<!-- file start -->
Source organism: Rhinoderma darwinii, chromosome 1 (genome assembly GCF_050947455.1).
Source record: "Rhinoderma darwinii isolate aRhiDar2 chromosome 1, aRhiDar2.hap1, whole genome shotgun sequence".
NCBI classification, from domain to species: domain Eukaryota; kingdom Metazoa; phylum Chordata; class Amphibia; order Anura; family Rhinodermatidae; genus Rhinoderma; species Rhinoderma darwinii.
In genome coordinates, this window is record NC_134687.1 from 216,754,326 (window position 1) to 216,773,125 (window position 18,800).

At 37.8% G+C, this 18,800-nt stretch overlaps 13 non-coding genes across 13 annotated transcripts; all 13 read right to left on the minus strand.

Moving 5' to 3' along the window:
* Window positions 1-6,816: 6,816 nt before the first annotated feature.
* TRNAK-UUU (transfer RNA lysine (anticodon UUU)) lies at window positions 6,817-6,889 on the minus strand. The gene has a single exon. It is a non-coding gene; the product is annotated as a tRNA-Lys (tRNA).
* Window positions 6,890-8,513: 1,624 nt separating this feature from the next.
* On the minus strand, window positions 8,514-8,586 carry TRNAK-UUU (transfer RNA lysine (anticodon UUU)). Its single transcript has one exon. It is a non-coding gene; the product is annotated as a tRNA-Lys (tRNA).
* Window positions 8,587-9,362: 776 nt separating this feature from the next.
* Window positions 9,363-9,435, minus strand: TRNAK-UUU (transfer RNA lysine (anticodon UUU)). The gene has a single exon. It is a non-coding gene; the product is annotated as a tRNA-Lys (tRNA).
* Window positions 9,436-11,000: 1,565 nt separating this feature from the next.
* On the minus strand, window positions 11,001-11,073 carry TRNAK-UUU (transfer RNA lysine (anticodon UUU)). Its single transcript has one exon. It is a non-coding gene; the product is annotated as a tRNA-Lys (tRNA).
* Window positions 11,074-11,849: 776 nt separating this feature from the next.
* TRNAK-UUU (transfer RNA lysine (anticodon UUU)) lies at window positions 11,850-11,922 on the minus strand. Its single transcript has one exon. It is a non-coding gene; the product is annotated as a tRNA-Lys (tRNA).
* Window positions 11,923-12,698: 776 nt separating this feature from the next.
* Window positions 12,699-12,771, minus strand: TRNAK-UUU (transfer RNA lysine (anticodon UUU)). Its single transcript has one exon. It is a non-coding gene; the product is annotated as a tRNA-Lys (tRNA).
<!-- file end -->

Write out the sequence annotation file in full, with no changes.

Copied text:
Source organism: Rhinoderma darwinii, chromosome 1 (genome assembly GCF_050947455.1).
Source record: "Rhinoderma darwinii isolate aRhiDar2 chromosome 1, aRhiDar2.hap1, whole genome shotgun sequence".
NCBI classification, from domain to species: domain Eukaryota; kingdom Metazoa; phylum Chordata; class Amphibia; order Anura; family Rhinodermatidae; genus Rhinoderma; species Rhinoderma darwinii.
In genome coordinates, this window is record NC_134687.1 from 216,754,326 (window position 1) to 216,773,125 (window position 18,800).

At 37.8% G+C, this 18,800-nt stretch overlaps 13 non-coding genes across 13 annotated transcripts; all 13 read right to left on the minus strand.

Moving 5' to 3' along the window:
* Window positions 1-6,816: 6,816 nt before the first annotated feature.
* TRNAK-UUU (transfer RNA lysine (anticodon UUU)) lies at window positions 6,817-6,889 on the minus strand. The gene has a single exon. It is a non-coding gene; the product is annotated as a tRNA-Lys (tRNA).
* Window positions 6,890-8,513: 1,624 nt separating this feature from the next.
* On the minus strand, window positions 8,514-8,586 carry TRNAK-UUU (transfer RNA lysine (anticodon UUU)). Its single transcript has one exon. It is a non-coding gene; the product is annotated as a tRNA-Lys (tRNA).
* Window positions 8,587-9,362: 776 nt separating this feature from the next.
* Window positions 9,363-9,435, minus strand: TRNAK-UUU (transfer RNA lysine (anticodon UUU)). The gene has a single exon. It is a non-coding gene; the product is annotated as a tRNA-Lys (tRNA).
* Window positions 9,436-11,000: 1,565 nt separating this feature from the next.
* On the minus strand, window positions 11,001-11,073 carry TRNAK-UUU (transfer RNA lysine (anticodon UUU)). Its single transcript has one exon. It is a non-coding gene; the product is annotated as a tRNA-Lys (tRNA).
* Window positions 11,074-11,849: 776 nt separating this feature from the next.
* TRNAK-UUU (transfer RNA lysine (anticodon UUU)) lies at window positions 11,850-11,922 on the minus strand. Its single transcript has one exon. It is a non-coding gene; the product is annotated as a tRNA-Lys (tRNA).
* Window positions 11,923-12,698: 776 nt separating this feature from the next.
* Window positions 12,699-12,771, minus strand: TRNAK-UUU (transfer RNA lysine (anticodon UUU)). Its single transcript has one exon. It is a non-coding gene; the product is annotated as a tRNA-Lys (tRNA).